Two decades have passed since the V.I. Housing Authority opened its last affordable housing development, so it was with some pomp and ceremony that more than 100 brand new, energy-efficient apartments with solar hot water heaters, low-flow water faucets and rainwater-collecting cisterns opened Friday at the Louis E. Brown Villas in Frederiksted.
The 102 units opened Friday are the first part of a redevelopment plan that will ultimately create 244 one- to three-bedroom units for families and seniors, all with energy-efficient appliances. It has a clubhouse, fitness center and computer center, laundry center and state-of-the-art security system. There is a community room, a library, an exercise room, as well as a playground, gardens and landscaping composed of native, drought-resistant plants. And it will have a new computer center, funded through the territory’s V.I. Next Generation Network federally funded broadband expansion project.
"This housing authority will not rest until it has housing everyone would like to live in," said V.I. Housing Authority Executive Director Clifford Graham at the ceremony. The new villas replace an older public housing community built in 1970 that was severely damaged by Hurricane Hugo in 1989, then again by Hurricane Marilyn in 1995, Graham said.
This project generated roughly $32 million worth of investment to the community, including 120 local construction jobs, according to information from HUD. Thirty-seven percent of all new hires are low- or very-low income neighborhood residents, and 89 percent are minority and women-owned businesses subcontractors. All of the housing will be available to local residents earning 60 percent of the area median income or less, which is $18,660 or less on St. Croix.
Assistant Secretary of Housing and Urban Development Sandra Henriquez came to the territory to join Gov. John deJongh Jr., Lt. Gov. Gregory Francis, Graham and an array of senators, government and corporate officials for the formal ribbon cutting.
“The Louis E. Brown redevelopment is kick-starting the local economy, creating hundreds of construction jobs, and providing a new community that St. Croix families will be able to call home," Henriquez said. "We are proving time and time again that the same time we put people back to work we can build affordable housing.”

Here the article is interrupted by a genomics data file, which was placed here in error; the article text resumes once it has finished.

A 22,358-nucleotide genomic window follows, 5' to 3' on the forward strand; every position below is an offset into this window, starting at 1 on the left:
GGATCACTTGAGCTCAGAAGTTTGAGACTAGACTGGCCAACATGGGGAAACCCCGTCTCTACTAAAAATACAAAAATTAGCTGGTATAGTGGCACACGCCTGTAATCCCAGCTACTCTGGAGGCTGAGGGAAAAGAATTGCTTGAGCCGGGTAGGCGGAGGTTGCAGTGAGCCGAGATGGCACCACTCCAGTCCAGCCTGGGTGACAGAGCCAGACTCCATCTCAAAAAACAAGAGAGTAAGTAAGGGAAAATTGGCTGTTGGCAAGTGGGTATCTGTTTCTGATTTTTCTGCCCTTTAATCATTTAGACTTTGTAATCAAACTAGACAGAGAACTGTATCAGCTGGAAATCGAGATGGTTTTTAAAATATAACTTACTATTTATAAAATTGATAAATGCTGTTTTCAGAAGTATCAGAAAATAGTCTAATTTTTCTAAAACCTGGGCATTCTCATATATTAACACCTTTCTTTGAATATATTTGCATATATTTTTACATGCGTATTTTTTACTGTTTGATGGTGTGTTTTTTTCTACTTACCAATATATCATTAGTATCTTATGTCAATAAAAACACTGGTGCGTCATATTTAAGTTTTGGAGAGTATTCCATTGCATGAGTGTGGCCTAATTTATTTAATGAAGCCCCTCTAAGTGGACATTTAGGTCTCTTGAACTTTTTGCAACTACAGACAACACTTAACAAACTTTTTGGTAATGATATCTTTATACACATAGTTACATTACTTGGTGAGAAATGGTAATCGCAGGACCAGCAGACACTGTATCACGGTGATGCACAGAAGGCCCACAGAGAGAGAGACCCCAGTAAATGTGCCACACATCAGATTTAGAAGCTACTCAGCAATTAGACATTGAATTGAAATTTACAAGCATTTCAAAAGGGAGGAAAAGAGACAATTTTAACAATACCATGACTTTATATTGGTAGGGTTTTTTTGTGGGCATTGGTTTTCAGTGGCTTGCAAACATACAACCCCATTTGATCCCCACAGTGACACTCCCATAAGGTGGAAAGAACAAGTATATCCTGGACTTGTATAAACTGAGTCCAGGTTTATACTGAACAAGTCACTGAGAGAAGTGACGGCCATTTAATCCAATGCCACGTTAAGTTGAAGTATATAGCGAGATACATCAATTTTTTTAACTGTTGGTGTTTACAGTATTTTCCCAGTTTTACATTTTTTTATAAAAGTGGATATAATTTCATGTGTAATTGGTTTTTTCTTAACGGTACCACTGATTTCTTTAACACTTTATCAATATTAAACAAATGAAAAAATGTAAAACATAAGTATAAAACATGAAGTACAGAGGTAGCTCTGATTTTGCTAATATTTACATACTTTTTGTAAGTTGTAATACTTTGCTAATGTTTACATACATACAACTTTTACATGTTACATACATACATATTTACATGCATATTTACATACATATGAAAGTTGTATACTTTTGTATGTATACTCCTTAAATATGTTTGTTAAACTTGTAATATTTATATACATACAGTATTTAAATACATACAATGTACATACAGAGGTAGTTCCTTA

DeJongh said the opening of the new development marks the rebirth of that community. It is also an important step in the revitalization of the VIHA, “by serving as a model for the kind of public housing developments that properly serve the people of St. Croix and the territory at large,” deJongh said.
“This is the type of housing we should have, and the type of housing we want our people to be in,” he added.
HUD took control of VIHA’s administrative operation in 2003 because it defaulted on its Annual Contributions Contract with HUD, a fact deJongh noted with chagrin, saying the agency had largely turned around.
“No one denies there is still much work to be done, but I think it is clear standing here in Estate Paradise that we have righted the past defects of this important agency, and are on course to upgrade all of the territory’s public housing communities to HUD’s high standards of safety, quality and affordability,” deJongh said.
The redevelopment is being financed with $20 million Low-Income Housing Tax Credits from the V.I. Housing Finance Authority, along with $12 million from HUD through VIHA. The tax credits allow developers, such as the Carlisle Development Group that is working on the Louis E. Brown Villas, to deduct a percentage of the development costs from the company’s federal tax obligation.
Louis E. Brown, for whom the villas are named, was a St. Croix native who served in several high-level posts in the V.I. government, including as commissioner of Agriculture and Labor. Born in 1917, Brown served in World War II before returning home and pursuing a career in public service. He died in 1972.